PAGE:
I visited Ilyich again about a fortnight later. I was a bit late and decided to go to Ollila by myself, without dropping in on the Yemelyanovs. It had begun to grow dark in the woods – it was late autumn – and the moon rose. My feet sank into the sand. I was afraid that I had lost my way, and I hurried along. When I reached Ollila I found the train had not arrived yet. I had to wait half an hour for it. The carriage was packed with soldiers and sailors, and I had to stand all the way. The soldiers spoke openly of an uprising. They only talked politics. The carriage was like a meeting room, tingling with excitement. No outsiders came in. One civilian did come in at first, but after hearing a soldier telling how they had thrown officers into the river at Vyborg, he slipped out at the next stop. No one took any notice of me. When I told Ilyich about this talk among the soldiers, his face became thoughtful, and no matter what he talked about afterwards it remained thoughtful all the time. Obviously, he was saying one thing and thinking of another – thinking of the uprising and how best to organize it.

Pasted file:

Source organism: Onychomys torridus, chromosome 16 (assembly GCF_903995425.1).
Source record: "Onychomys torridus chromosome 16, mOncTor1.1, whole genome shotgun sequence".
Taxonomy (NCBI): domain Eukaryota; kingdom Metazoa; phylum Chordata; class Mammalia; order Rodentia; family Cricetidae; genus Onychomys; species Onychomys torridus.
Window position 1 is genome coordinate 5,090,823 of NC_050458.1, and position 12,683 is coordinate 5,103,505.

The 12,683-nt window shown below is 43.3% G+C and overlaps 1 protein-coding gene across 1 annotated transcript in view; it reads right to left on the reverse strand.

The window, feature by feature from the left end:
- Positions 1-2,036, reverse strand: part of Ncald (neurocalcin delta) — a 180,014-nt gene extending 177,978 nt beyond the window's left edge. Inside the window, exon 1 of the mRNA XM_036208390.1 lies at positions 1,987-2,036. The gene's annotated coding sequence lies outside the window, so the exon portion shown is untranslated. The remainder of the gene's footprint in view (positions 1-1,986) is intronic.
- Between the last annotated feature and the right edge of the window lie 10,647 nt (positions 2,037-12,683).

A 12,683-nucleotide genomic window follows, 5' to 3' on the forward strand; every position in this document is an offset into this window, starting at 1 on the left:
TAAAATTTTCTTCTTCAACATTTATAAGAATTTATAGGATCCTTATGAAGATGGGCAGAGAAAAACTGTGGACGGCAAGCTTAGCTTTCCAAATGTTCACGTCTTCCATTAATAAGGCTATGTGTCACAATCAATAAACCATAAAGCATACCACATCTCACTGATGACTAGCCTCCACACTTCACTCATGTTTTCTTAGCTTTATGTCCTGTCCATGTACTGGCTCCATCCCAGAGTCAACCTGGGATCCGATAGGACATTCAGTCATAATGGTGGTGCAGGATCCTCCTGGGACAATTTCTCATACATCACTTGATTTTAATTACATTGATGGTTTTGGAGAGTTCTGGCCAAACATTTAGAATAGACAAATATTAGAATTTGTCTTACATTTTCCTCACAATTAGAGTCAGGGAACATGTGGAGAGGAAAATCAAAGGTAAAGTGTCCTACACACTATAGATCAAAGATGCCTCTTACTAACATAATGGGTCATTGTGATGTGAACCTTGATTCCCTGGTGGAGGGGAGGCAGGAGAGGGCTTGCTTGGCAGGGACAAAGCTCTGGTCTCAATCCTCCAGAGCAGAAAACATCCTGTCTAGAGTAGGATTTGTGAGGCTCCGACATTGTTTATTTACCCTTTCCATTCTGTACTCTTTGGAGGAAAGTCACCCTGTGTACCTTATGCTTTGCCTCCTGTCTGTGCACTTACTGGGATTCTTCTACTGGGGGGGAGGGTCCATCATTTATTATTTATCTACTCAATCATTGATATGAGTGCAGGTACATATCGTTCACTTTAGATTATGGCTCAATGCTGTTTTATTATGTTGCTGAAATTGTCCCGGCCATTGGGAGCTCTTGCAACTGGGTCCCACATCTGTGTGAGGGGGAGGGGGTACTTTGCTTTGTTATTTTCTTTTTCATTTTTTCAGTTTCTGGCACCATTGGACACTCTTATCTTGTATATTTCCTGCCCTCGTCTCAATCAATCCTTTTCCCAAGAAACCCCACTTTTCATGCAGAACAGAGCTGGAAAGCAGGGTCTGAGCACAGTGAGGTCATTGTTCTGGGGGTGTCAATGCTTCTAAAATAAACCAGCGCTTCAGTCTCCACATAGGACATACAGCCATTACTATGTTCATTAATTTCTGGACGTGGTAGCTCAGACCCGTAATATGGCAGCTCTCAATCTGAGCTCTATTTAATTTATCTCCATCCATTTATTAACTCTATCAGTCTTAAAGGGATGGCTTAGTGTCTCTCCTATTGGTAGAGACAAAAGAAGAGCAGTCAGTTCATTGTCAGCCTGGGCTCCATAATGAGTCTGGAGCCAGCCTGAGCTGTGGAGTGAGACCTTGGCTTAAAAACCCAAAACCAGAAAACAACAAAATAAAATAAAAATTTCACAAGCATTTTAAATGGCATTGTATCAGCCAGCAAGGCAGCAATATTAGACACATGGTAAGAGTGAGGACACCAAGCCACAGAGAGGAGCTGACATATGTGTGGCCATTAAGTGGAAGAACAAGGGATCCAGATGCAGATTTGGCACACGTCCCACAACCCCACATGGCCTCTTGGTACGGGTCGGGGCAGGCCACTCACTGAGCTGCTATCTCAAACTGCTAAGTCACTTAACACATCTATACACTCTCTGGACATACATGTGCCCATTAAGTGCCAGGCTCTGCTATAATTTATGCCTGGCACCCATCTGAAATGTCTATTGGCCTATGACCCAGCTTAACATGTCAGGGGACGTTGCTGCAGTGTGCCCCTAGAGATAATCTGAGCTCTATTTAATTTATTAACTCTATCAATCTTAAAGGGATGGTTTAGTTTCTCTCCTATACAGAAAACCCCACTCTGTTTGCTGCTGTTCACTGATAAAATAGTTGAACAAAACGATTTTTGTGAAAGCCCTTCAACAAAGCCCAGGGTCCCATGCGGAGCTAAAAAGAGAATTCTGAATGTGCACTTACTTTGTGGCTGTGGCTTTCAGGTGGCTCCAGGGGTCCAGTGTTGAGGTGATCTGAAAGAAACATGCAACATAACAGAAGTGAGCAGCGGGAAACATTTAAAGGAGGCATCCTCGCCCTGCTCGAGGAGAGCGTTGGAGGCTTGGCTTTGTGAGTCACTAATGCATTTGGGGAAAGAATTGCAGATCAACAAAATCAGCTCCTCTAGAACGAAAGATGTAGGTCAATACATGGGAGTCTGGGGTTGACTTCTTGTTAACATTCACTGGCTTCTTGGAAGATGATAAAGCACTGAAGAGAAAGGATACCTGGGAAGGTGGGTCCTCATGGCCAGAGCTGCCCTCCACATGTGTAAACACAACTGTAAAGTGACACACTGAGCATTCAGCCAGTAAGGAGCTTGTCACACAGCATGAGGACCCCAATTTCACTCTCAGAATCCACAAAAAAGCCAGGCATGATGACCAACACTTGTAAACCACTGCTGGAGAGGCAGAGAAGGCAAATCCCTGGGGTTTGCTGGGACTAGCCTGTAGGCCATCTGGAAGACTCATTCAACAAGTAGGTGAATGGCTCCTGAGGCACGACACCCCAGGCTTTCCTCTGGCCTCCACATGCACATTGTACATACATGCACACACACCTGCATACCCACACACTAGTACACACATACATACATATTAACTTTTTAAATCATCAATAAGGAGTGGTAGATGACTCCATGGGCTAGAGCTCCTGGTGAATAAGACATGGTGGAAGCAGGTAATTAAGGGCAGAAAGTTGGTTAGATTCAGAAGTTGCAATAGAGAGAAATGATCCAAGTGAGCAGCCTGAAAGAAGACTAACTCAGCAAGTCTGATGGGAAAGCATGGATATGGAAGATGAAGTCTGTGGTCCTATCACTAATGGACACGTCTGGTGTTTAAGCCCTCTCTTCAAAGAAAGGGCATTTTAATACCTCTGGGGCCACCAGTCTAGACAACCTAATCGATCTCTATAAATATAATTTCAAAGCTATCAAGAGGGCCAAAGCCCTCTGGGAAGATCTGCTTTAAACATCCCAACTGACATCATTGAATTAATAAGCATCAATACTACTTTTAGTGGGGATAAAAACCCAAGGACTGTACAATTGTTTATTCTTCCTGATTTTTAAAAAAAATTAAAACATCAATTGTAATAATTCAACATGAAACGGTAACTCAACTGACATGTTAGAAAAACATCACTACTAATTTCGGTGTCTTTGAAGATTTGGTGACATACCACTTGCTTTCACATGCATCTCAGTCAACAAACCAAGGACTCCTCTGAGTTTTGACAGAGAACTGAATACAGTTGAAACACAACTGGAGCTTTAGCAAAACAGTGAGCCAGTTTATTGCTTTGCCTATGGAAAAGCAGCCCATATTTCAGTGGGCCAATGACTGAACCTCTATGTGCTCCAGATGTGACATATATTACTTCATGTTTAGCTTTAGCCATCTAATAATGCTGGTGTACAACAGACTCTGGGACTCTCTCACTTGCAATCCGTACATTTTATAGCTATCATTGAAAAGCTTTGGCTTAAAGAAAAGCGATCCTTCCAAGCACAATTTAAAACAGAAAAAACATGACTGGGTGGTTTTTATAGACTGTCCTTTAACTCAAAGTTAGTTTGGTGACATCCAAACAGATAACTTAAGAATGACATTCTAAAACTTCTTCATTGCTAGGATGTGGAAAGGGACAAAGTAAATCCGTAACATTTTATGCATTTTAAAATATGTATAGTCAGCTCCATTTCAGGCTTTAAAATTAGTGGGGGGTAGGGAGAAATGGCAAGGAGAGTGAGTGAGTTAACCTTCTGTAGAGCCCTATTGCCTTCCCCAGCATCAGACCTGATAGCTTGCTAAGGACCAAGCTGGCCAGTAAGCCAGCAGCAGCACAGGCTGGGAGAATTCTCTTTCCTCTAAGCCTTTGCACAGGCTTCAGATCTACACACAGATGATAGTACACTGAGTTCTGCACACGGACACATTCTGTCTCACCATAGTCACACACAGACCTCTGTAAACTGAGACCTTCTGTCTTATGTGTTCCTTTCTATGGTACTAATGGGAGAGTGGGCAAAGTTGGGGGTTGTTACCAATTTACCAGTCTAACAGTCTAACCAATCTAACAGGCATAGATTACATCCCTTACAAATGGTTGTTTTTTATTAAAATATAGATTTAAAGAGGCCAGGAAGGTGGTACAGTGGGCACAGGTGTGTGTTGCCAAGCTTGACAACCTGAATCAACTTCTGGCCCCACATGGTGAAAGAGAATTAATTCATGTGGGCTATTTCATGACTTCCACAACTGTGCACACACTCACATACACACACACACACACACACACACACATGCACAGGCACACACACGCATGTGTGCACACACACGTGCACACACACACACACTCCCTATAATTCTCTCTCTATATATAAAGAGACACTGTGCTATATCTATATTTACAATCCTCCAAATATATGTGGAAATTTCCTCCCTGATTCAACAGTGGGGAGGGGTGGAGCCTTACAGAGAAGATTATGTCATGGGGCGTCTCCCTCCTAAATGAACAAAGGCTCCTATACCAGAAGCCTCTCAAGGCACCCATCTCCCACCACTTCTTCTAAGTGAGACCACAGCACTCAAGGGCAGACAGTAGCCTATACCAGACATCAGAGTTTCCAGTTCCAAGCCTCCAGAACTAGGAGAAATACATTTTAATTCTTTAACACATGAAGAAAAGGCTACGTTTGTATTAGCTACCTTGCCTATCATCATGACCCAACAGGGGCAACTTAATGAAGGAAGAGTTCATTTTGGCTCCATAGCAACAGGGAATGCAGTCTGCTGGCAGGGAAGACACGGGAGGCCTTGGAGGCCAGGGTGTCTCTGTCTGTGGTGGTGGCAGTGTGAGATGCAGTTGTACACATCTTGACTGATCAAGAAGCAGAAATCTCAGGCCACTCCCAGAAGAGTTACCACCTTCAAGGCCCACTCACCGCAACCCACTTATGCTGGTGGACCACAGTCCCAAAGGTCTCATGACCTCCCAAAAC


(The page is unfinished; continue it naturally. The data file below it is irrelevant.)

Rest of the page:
On September 13-14 Vladimir Ilyich wrote his letter Marxism and Insurrection to the Central Committee, and at the end of September he moved to Vyborg from Helsingfors in order to be nearer to Petrograd. From Vyborg he wrote to Smilga in Helsingfors (Smilga, at the time, was the chairman of the Regional Committee of the Army, Navy and Workers of Finland) to the effect that all attention should be given to military preparation of the Finnish army and navy for the forthcoming overthrow of Kerensky. His mind was wholly occupied at the time with the problem of remodelling the entire machinery of government, reorganizing the masses along new lines, weaving anew the whole social fabric, as he expressed it. He wrote about this in his article "Can the Bolsheviks Retain State Power?", he wrote about this in his appeal to the peasants and soldiers, in a letter to the Petrograd City Conference to be read at a closed meeting, in which he now proposed concrete measures for seizing power; he wrote about this to the members of the Central Committee, the Moscow Committee and the Petrograd Committee of the Party, and the Bolshevik members of the Petrograd and Moscow Soviets.